The secondary lost both corners in the offseason, but safeties Khalil Williams and Garrett Davis, who led the team with 11 tackles on Saturday, return to shore up the backfield. The group held opposing teams to 219.5 yards through the air a year ago, though it struggled to force turnovers consistently. While I anticipate some growing pains, the secondary ought to be the most consistent part of this defense; if the rush defense can plug its holes and crank out some more tackling machines at linebacker, this bunch figures to make the late-year fuck-ups of 2016 a distant memory as it evolves into one of the nation’s top 30 or so defenses.
Ed Oliver is going to be a first-round NFL pick whenever the Houston native enters the draft, a fact made apparent to anyone that watched a single series of Houston defense last season.
Oliver is one of the best cases any Group of Five of school can point to when attempting to bring in other top-rated recruits. The No. 1-rated defensive tackle in the state of Texas coming out of high school, Oliver chose Herman and the Cougars and instantly rewarded them with a season that ended with 22 (!!!) tackles for loss and five sacks. That line, coming from a rookie, is fucking insane. As a freshman in college, he moved as well laterally as any defensive linemen I’ve ever seen, maybe at any level, a fact made apparent by his 65 total tackles. When he starts shifting that freight train of a body forward, opponents tend to go along for the ride, and he ends up with another clip to play ahead of Roger Goodell calling his name. Simply put, even with the new quarterback and new coach, Ed Oliver isn’t a reason to watch Houston, he’s the reason.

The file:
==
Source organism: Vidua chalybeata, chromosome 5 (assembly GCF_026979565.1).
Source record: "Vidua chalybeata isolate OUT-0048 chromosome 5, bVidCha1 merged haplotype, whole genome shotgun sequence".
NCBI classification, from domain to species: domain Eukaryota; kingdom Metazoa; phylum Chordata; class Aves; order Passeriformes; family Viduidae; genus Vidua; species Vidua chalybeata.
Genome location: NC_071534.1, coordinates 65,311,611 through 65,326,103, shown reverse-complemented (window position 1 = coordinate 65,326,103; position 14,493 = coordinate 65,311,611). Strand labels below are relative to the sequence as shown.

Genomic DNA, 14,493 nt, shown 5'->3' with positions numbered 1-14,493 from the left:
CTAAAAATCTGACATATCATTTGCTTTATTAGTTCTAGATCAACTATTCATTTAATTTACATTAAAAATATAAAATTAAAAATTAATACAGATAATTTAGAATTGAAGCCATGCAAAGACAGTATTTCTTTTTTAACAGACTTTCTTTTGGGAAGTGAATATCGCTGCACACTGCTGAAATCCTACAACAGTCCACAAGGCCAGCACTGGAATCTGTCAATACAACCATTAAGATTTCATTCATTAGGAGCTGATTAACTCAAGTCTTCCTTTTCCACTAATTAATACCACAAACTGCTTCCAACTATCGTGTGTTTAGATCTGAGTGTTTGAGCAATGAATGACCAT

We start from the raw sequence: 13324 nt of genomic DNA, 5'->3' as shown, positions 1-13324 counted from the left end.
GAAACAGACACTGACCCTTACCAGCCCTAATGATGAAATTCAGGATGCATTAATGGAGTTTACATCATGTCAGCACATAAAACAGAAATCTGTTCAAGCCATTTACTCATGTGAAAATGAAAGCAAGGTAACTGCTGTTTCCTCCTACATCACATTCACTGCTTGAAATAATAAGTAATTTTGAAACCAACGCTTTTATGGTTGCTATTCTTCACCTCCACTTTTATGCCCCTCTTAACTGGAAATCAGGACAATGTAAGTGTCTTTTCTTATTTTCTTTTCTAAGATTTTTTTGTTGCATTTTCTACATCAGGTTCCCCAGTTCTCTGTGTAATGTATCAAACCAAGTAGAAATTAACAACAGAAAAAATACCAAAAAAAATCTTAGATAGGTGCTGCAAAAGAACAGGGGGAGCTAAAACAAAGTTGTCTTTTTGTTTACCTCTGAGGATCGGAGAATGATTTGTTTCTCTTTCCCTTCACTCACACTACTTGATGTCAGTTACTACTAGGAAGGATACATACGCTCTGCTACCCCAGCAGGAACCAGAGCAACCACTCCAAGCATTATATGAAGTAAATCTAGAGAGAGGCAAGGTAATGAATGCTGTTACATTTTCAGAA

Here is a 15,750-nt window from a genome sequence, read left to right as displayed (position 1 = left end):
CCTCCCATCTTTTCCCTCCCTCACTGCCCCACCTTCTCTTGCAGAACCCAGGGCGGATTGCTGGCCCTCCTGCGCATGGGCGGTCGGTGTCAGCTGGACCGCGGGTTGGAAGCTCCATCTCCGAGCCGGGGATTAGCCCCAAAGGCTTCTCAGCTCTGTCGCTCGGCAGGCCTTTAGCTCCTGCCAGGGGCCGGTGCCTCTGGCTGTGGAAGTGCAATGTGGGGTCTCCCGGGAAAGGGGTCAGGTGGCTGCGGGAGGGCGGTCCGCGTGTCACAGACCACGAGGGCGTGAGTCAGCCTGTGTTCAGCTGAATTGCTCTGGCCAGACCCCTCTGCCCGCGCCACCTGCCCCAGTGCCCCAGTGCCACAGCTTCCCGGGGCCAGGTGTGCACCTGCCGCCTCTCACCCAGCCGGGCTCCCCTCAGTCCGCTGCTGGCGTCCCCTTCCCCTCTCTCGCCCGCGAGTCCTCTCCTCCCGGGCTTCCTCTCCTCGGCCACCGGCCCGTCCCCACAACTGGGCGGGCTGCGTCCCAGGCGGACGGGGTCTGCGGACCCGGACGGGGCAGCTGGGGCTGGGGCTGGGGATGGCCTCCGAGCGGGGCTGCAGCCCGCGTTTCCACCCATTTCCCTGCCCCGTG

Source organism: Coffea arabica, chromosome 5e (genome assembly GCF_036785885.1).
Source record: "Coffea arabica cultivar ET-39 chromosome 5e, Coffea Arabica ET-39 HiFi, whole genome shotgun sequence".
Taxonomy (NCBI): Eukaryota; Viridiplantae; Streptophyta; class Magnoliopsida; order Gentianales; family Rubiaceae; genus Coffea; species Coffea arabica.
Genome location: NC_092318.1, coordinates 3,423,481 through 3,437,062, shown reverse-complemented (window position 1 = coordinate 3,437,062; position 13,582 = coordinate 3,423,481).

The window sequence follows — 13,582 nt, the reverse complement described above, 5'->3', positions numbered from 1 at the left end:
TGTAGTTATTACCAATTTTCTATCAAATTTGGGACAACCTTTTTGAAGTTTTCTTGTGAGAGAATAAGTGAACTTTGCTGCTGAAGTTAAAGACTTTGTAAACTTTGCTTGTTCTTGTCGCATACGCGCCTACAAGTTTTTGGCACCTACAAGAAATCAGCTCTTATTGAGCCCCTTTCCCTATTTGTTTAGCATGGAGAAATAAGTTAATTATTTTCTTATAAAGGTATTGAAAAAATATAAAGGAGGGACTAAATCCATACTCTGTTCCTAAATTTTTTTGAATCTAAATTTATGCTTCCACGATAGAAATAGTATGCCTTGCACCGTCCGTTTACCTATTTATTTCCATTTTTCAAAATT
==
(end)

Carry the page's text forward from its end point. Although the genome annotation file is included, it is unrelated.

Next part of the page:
I know the word “can” gives this section a lot of flexibility, but in all honesty, I don’t see it for Houston, at least not this year. Allen isn’t a Heisman sleeper no matter what any Cougars fans say, and Oliver, god bless him, is but one man. The defense and offense should both be very good and watchable, but with South Florida being the top-rated team on their schedule, and given their propensity for losing to at least one shitty AAC team, I don’t see them reeling off a perfect campaign. Still, I think an AAC title isn’t out of the question, and that should land Applewhite a better bowl game experience than what he was thrown into last season.
I don’t know that Applewhite is a dick. I do know that he fucked a Texas student while he was married and coaching for the Longhorns and somehow (he was a male coach—a male football coach, no less—at one of The Football Schools) all he walked away with was some mandatory counseling. Okay, maybe I do know he’s a dick.
Sept. 9: @ Arizona
Sept. 16: Rice
Sept. 23: Texas Tech
Sept. 30: @ Temple
Oct. 7: SMU
Oct. 14: @ Tulsa
Oct. 19: Memphis
Oct. 28: ECU
Nov. 4: @ South Florida
Nov. 18: @ Tulane
Nov. 24: Navy